The Chora is rather like a hippie time-warp, slow, lazy, faded and bleached, pot plants struggling in the midday sun and appropriately slow mood music in the tavernas and bars – it reminded me of a favourite pair of old denim jeans and my battered blue t-shirt that I am reluctant to throw away.

Click on an image to scroll through the Gallery…

The ambience is compounded by  cultural traditions. Village life retains a centuries old pace thanks in large part to the absence of motorised vehicles. Old men while away the afternoons sitting in the summer shade chatting.  The labyrinthine, narrow lanes are the province of donkeys and wooden carts. Displays of ripe fruit – tomatoes, figs, golden apples – stand outside the little stores, the local catch is brought into the harbour daily, the wine and the raki is plentiful, good and cheap.

As we wandered around an old lady dressed all in black asked for help negotiating some difficult steps and we naturally obliged and in return for our assistance she treated us to her life story and tales of Amorgian life.  Her name was Limonique and she told us that after sixty-five years of marriage she was now a widow so I guessed her age to be somewhere around eighty-five or so.

 

 

People Pictures – Pedro Bernardo in Spain

When it comes to taking pictures I like doors, statues, balconies and washing lines, Kim on the other hand likes people pictures so I thought I might share a few of them with you.

This one was taken in the Spanish mountain village of Pedro Bernardo in Castilla y Leon…

Read The Full Story Here…

People Pictures – Greek Island Farmers

When it comes to taking pictures I like doors, statues, balconies and washing lines, Kim on the other hand likes people pictures so I thought I might share a few of them with you.

This one was taken on the Greek Island of Amorgos….

“I would stare out the window at these telephone wires and think, how civilisation had caught up with me and I wasn’t going to be able to escape after all. I wasn’t going to be able to live this eleventh-century life that I had thought I had found for myself.” – Leonard Cohen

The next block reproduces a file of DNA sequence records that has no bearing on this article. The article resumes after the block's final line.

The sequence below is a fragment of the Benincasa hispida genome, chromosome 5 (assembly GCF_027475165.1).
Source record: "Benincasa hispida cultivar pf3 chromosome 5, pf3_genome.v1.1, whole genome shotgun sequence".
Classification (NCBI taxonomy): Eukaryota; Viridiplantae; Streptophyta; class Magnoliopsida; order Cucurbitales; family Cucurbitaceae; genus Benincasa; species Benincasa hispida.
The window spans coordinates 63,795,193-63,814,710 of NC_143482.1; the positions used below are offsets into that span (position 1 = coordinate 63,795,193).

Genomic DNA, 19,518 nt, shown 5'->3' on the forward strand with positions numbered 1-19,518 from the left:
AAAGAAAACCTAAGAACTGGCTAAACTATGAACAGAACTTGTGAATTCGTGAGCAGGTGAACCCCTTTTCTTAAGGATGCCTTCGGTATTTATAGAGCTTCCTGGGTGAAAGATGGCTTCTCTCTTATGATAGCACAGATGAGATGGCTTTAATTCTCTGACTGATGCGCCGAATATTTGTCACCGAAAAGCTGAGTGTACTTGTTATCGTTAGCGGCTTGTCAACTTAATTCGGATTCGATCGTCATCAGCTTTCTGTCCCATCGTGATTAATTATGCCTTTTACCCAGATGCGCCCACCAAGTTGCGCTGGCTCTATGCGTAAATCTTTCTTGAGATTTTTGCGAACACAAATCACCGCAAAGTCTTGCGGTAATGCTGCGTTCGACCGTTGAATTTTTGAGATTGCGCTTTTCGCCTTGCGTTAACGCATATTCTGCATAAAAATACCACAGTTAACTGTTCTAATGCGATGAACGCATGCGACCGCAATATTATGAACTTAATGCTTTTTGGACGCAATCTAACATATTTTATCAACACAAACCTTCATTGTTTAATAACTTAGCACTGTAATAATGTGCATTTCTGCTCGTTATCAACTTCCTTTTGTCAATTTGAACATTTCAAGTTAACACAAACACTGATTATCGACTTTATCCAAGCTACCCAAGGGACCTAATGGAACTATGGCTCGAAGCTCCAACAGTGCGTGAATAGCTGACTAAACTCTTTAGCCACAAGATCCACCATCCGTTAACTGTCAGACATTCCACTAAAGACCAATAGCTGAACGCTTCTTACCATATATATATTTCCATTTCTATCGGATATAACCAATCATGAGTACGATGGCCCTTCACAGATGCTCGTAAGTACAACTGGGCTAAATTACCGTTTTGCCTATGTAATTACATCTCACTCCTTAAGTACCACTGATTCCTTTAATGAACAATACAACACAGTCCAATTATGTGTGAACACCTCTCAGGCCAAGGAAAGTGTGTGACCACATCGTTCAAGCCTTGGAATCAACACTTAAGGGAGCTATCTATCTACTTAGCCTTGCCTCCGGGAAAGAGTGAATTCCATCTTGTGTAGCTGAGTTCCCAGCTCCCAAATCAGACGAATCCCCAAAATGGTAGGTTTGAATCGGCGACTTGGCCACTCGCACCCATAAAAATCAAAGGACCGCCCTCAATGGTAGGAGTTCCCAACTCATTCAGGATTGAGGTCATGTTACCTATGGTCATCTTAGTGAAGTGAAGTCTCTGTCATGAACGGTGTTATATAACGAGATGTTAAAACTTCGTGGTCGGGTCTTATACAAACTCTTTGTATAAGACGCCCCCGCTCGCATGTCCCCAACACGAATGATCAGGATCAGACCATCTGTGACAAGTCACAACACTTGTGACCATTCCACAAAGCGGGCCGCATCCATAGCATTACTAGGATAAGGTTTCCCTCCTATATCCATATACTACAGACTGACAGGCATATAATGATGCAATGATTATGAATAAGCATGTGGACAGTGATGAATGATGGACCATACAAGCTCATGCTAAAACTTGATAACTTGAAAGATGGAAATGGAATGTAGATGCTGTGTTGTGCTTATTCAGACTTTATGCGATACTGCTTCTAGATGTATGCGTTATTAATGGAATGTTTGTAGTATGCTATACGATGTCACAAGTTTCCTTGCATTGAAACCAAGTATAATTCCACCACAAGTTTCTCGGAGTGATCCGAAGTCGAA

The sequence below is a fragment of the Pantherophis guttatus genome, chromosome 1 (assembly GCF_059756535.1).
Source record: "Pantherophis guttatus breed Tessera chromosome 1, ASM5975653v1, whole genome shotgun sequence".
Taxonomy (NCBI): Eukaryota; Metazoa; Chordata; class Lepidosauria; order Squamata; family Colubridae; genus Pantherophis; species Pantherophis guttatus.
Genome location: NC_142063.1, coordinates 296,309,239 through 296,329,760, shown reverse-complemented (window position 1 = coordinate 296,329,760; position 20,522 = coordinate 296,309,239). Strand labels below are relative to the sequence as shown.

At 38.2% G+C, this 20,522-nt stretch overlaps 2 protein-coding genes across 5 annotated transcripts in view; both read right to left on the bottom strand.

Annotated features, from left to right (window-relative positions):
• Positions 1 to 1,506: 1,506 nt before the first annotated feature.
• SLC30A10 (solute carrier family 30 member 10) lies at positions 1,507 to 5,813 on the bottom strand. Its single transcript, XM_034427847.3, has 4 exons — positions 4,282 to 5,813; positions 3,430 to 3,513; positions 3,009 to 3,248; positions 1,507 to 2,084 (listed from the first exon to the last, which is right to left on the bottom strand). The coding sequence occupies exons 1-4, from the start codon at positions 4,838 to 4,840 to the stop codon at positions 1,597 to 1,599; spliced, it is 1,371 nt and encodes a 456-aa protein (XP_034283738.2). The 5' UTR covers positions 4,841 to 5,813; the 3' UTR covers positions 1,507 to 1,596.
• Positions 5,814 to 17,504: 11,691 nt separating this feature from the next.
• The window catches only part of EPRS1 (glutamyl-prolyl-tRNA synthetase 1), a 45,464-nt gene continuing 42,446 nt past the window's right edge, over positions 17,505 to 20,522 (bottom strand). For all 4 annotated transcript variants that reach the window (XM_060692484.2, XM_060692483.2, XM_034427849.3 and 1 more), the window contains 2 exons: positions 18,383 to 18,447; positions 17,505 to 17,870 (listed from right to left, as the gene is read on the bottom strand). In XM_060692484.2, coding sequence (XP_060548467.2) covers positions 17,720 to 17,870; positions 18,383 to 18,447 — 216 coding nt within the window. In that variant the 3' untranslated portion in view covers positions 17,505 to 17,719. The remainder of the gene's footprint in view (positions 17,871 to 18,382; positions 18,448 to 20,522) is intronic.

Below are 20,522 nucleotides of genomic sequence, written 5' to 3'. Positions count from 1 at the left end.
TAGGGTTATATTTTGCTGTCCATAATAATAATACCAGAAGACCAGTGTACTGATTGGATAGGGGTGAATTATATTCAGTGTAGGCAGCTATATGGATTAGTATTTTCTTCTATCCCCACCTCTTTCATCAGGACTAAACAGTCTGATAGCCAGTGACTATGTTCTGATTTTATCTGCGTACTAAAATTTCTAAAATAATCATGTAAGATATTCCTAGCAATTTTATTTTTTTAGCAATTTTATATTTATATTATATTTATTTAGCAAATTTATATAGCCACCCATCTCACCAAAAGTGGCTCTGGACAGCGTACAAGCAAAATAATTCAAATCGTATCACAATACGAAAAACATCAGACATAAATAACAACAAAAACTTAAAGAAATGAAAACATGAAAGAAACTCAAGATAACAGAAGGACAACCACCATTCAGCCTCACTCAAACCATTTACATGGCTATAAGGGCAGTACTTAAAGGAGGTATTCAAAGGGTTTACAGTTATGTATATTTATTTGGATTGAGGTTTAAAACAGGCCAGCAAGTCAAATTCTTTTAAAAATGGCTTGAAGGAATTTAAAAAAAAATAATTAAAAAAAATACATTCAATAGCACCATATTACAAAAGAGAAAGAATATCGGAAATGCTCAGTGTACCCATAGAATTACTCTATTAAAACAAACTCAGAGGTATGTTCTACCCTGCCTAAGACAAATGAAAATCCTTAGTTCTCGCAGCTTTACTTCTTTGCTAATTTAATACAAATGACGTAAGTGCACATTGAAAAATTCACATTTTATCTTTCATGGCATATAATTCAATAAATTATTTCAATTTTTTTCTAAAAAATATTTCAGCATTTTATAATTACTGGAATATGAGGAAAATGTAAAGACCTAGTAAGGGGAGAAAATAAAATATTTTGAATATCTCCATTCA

As we climbed we passed through what might be loosely described as fields with rows of derelict terraces and dry stonewalls that separated the hillside into equally measured individual plots of land.  Amorgos is mostly inhospitable rock that has been baked hard in the sun for thousands of years but as recently as only fifty years ago people here were scraping away at the thin soil and removing the stones to try and make a living or to feed the family by growing fruit and vegetables.

Amorgians have a history of preserving the past and resisting progress.  There is a sense of collective defiance perhaps explained by the fact that during the dictatorship of Ioannis Metaxas (1936-41) the island was used as a remote place of exile for political prisoners.

Fifty years ago the island didn’t have electricity, the tarmac roads that link the villages weren’t constructed until the 1990s and the modern ports which today welcome the large ferries are relatively recent additions.  The island has a desalination plant now to provide fresh water but up until 2015 fresh water was shipped in and delivered by tankers.

Go to a bar today in Amorgos and they will serve you a glass of fresh water because they are proud of progress…

Click on an Image to scroll through the Gallery…

Hadrian’s Wall and an Emergency Breakdown Callout

Although a lot of people think that the Roman Emperor’s Wall marks the border between England and Scotland it never has and never will because it runs a conveniently short distance between Wallsend near the River Tyne in Newcastle and the Solway Firth in Cumbria.

When it came down to military expediency the Romans didn’t concern themselves too much about geography. The wall is entirely within England and although it is close to Scotland in the west at its eastern end the wall is fully seventy miles south of the River Tweed.

Interestingly the wall was eighty Roman miles, a Roman mile based on 1,000 marching steps or 5,000 feet.  The unit of measure, the mile, has many variations, the US mile for example is slightly longer than the UK mile (established by Queen Elizabeth I).  At every mile the Legions erected a stone marker – a mile stone to record the distance from London and from Rome.

This was all a bit confusing so in 1791 the French Revolutionary National Assembly adopted the metric system which gave the World the kilometre.  Britain was invited to adopt the new system but naturally declined.  Over two hundred years later we have Brexit where we still refuse to join in with the Europeans.